Is National Service Slavery?
Timothy Sandefur argues that President Obama’s plan to expand Americorps into a “a workable, fair, and reasonable mandatory service requirement for all able young people” is “an abrogation of the 13th Amendment” and its prohibition against “involuntary servitude.”
The good news, as an update the Examiner editorial linked above notes, is that the offending language was yesterday stripped from the bill and we’re not likely to pass any such thing. The bill that passed the Senate yesterday is quite expensive but does not appear to contain any mandatory provisions at all.
Beyond that, however, while I oppose mandatory national service plans — not only for libertarian reasons but because the idea of mandatory voluntarism is as creepy is it is oxymoronic — the case history makes it clear that the Supreme Court has never considered such things to be in violation of the Constitution. A good summary:
The Thirteenth Amendment, unlike most provisions in the Constitution, is self-executing, in that it directly reaches-even without action by Congress- conduct by private individuals (slave holders). Because of this fact, Congress’s power under the Thirteenth Amendment allows it to punish forms of private conduct when it might not be able to do so under an amendment such as the Fourteenth, which restricts the conduct of states (prohibiting states from denying equal protection of the laws or due process).
The Thirteenth Amendment has not produced nearly the volume of Supreme Court decisions as has the Fourteenth Amendment, or even the Fifteenth Amendment (guaranteeing the vote to black citizens). In 1916, in Butler v Perry, the Court rejected a challenge brought by a Florida man to a state law that required all able-bodied men between 21 and 45, when called to do so, to work for up to 60 hours on maintaining public roads. The plaintiff, convicted of failing to put in his time on the roads and sentenced to jail, argued that the law mandated “involuntary servitude” in violation of the Thirteenth Amendment. Justice McReynolds, writing for the Court, concluded “the term ‘involuntary servitude’ was intended to cover those forms of compulsory labor akin to African slavery which, in practical operation, would tend to produce like undesirable results.”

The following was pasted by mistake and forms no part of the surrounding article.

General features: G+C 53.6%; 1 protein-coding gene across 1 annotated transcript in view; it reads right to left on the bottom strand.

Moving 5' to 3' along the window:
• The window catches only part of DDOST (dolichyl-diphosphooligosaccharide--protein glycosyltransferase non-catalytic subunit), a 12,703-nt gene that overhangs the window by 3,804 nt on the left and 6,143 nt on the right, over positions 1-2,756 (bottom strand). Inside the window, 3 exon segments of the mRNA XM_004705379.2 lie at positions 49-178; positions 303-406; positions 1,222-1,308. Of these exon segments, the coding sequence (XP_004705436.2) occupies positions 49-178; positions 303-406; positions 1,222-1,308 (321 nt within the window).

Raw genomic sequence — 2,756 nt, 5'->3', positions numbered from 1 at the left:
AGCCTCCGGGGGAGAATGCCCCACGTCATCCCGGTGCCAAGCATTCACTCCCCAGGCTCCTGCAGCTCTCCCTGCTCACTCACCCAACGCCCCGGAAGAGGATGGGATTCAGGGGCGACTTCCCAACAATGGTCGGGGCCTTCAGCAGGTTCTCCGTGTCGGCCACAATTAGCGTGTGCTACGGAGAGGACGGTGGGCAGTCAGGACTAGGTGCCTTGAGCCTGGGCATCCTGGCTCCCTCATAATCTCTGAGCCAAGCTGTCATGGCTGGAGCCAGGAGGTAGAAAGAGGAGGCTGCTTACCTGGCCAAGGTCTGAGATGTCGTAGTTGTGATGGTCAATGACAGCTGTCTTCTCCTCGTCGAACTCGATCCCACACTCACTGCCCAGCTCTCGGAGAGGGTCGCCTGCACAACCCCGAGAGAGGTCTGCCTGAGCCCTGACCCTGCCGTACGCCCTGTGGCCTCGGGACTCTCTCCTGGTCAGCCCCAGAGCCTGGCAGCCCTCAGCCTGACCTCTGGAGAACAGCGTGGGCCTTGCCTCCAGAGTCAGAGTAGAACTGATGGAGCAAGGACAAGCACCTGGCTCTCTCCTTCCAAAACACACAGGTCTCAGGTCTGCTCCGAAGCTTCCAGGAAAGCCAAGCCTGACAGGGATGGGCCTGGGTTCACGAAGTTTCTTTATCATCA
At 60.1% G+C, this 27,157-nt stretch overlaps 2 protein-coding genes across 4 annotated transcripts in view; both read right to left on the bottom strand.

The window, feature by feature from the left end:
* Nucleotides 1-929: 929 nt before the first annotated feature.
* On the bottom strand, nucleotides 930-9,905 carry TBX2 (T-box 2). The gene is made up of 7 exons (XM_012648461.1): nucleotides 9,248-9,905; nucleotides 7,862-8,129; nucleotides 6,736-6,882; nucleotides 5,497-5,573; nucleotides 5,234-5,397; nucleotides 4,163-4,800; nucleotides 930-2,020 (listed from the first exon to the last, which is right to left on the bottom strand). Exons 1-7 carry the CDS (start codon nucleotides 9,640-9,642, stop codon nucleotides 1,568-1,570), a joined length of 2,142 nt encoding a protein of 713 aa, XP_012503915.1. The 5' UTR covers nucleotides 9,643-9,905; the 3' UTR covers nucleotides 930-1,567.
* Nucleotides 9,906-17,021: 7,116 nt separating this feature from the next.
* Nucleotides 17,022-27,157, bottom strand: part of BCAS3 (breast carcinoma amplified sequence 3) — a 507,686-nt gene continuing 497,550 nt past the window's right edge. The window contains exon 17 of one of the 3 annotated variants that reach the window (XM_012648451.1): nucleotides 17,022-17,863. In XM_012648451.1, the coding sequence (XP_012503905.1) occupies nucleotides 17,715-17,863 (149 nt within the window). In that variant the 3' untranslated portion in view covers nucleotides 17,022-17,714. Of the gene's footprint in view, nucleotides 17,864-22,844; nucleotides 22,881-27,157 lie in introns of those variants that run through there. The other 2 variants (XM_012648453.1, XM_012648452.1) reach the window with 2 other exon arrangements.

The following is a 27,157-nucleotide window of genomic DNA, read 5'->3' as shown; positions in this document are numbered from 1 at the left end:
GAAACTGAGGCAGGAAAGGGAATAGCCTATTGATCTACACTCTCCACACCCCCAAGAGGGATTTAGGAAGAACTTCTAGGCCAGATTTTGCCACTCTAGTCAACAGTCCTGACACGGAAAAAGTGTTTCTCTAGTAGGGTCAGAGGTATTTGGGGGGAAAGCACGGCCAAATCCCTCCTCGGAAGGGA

Jones vs Alfred H. Mayer Co. (1968) arose when the developer of a surburban St. Louis subdivision refused to sell Joseph Jones a home because he was black. Jones sued the developer, alleging a violation of the 1866 Civil Rights Act (42 U.S.C. 1982) which granted “all citizens of the United States…the same right as is enjoyed by white citizens…to purchase…real property.” The Court rejected the developer’s argument that Congress lacked the power under Section 2 of the 13th Amendment to ban private discrimination in housing. According to the Court in Jones, so long as Congress could rationally conclude that private discrimination in the housing market was “a badge of slavery,” the statute should be upheld.
Finally, in Memphis v Greene (1981) the Court reversed a 6th Circuit ruling that the closing of a road separating an all-white neighborhood from a predominately black neighborhood constituted a violation of the Thirteenth Amendment. The Court found that the modest inconvenience and speculative loss of property value to black residents was insufficient either to be considered “a badge of slavery” protected against by the Thirteenth Amendment, or a violation of the 1866 Civil Rights Act enacted under the power granted to Congress by Section 2 of the amendment. Four dissenting justices would have found the closing to violate the 1866 Act.
That’s only three cases but it gives us a ruling from three eras, including one at the height of the Warren Court and one well after the Civil Rights movement’s heyday. The bottom line is that the Supreme Court has never been sympathetic to the argument that mandatory but temporary obligations to the state is tantamount to slavery.